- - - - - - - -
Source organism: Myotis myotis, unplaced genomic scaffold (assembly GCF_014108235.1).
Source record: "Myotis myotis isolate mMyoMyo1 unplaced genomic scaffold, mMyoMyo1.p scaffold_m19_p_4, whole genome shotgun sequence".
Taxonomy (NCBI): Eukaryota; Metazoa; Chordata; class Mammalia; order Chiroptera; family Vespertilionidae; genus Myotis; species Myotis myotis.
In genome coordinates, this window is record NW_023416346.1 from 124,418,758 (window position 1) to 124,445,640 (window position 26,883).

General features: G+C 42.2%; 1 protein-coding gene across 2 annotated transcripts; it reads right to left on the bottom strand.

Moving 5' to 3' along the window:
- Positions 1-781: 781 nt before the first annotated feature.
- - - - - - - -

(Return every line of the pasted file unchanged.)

Source organism: Myotis myotis, unplaced genomic scaffold (assembly GCF_014108235.1).
Source record: "Myotis myotis isolate mMyoMyo1 unplaced genomic scaffold, mMyoMyo1.p scaffold_m19_p_4, whole genome shotgun sequence".
Taxonomy (NCBI): Eukaryota; Metazoa; Chordata; class Mammalia; order Chiroptera; family Vespertilionidae; genus Myotis; species Myotis myotis.
In genome coordinates, this window is record NW_023416346.1 from 124,418,758 (window position 1) to 124,445,640 (window position 26,883).

General features: G+C 42.2%; 1 protein-coding gene across 2 annotated transcripts; it reads right to left on the bottom strand.

Moving 5' to 3' along the window:
- Positions 1-781: 781 nt before the first annotated feature.